A hidden beach at the lapping edges of a glorious lake provides the sole setting for Alain Guiraudie’s exceptional, erotically-charged French thriller Stranger by the Lake (2013) (released through Peccadillo Pictures next year). Having scooped a couple of awards earlier in the year at Cannes, it now arrives as the gala screening in the London Film Festival’ ‘Dare’ strand replete with woozy visuals, heady passion, and an atmosphere of overwhelming suspense. The graphic gay sex will undoubtedly hog the headlines, but there’s an awful lot more going on beneath the calm sun-dappled water than initially meets the eye.
In a shot that will be repeated during the film to deftly escalate tension, Franck (Pierre Deladonchamps) pulls up in a secluded car park. He makes his was down to the beach which, strewn with bronzed – and oft naked – men, is revealed as a local cruising spot. Men sunbathe, swim in the aqua, and then retire to the overlooking forest to pair off for casual sex, or alternatively just watch. Franck spends most days in this idyll and strikes up a touching friendship with rotund, non-Cruiser, Henri (Patrick d’Assumçao) whilst pursuing the unavailable Michel (Christophe Paou). However, an abhorrent event shatters the serenity of their environs and draws Franck into a thrilling yet perilous affair with Michel.
Never venturing away from the lake’s shoreline, Stranger by the Lake plants itself firmly within this gay community creating an atmosphere not unlike it visual aesthetic. Claire Mathon’s picturesque photography and the narrative’s languorous repetition combine with the isolated locale to create a dreamlike quality. They are concurrently shot-through with a superb clarity of focus that sees each of the spot’s inhabitants to be drawn with skilful precision, regardless of their screentime, and never allows the underlying tension to dissipate. Issues of gay culture are touched upon throughout, with the film treating its homoeroticism in a refreshingly frank manner. The investigating detective is baffled by the conventions of the cruising scene, and the lack of intimacy it affords, but no judgements are offered on the enclosed sexual proclivities as much as questions raised.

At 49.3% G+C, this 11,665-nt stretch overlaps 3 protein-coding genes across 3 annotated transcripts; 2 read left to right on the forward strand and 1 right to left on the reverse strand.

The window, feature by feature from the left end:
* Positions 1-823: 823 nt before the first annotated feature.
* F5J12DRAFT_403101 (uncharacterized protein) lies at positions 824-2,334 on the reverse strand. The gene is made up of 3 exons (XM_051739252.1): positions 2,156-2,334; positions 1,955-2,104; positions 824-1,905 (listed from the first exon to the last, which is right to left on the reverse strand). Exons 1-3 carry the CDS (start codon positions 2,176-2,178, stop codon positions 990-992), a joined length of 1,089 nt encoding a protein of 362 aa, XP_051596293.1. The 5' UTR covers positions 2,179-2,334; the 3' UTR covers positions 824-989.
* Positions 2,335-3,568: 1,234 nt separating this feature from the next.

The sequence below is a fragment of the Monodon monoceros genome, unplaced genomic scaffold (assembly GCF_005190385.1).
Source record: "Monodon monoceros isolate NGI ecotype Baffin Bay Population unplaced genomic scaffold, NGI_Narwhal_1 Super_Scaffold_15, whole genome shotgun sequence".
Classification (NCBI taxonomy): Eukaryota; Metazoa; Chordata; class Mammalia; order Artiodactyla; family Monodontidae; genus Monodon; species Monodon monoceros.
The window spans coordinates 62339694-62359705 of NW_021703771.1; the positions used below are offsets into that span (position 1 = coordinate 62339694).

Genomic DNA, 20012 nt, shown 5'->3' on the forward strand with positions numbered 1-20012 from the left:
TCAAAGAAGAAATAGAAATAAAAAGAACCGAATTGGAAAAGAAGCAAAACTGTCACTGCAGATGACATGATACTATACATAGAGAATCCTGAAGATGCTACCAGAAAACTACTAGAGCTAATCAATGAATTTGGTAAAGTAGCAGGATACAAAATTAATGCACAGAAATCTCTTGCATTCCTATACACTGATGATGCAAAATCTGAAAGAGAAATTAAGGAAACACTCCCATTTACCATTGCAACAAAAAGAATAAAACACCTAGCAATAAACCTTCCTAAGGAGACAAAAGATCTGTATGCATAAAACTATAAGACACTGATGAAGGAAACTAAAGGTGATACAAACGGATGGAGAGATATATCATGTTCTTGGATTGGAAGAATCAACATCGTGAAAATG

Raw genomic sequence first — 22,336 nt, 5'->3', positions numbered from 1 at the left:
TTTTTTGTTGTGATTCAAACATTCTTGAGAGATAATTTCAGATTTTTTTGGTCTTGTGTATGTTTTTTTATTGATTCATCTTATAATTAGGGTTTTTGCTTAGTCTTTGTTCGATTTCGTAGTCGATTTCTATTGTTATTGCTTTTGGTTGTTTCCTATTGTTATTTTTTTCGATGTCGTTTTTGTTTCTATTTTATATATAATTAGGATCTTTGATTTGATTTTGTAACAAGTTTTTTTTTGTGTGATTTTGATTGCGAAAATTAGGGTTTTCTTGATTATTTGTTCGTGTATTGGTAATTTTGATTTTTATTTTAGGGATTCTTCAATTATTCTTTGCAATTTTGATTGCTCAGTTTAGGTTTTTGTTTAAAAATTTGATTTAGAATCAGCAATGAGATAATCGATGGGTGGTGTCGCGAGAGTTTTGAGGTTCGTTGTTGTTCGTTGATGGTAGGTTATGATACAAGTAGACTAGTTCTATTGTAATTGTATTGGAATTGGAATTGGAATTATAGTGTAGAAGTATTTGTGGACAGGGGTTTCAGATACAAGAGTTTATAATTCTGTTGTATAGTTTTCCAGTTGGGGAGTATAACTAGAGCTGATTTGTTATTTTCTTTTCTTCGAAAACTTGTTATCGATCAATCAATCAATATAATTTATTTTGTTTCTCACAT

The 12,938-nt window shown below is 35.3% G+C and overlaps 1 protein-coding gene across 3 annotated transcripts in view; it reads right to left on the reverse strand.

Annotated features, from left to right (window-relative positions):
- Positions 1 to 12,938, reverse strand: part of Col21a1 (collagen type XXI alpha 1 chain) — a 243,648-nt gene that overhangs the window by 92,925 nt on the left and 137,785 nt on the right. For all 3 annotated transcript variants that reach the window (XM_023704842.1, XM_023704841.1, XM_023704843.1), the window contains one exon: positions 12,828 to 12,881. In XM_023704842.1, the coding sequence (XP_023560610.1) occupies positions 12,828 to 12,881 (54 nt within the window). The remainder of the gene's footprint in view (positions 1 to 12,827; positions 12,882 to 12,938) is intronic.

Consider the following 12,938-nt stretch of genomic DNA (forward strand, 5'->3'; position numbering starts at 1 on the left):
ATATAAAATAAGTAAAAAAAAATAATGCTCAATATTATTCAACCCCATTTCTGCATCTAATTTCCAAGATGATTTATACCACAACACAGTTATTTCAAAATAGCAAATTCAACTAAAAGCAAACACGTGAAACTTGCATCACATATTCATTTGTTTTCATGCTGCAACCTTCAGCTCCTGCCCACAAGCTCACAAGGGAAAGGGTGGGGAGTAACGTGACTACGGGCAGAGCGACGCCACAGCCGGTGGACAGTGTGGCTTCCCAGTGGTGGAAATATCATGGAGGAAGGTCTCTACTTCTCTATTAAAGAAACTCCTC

Instead, Stranger by the Lake centres on Franck’s warped love for Michel and the dark places to which it has the potential to lead him. Amidst the carnal encounters, and unrelated slow-burning menace, lurks a fantastically pitched comic streak: a lakeside regular with a penchant for masturbating in the bushes when watching Franck; the detective’s fusion of Clouseau and Columbo; Henri’s humorous fear of hidden underwater predators. Some audiences will undeniably baulk at the thought of the explicit sexual content, including the film’s infamous ‘money shots’, but these are merely minor components of a potent cocktail and should not dissuade anyone from seeking this out. Come for the sex, but stay for an excellent psychological thriller that remains gripping until its final, desperately intoxicating frame.
The 57th BFI London Film Festival takes place from 9-20 October, 2013. For more of our LFF 2013 coverage, simply follow this link.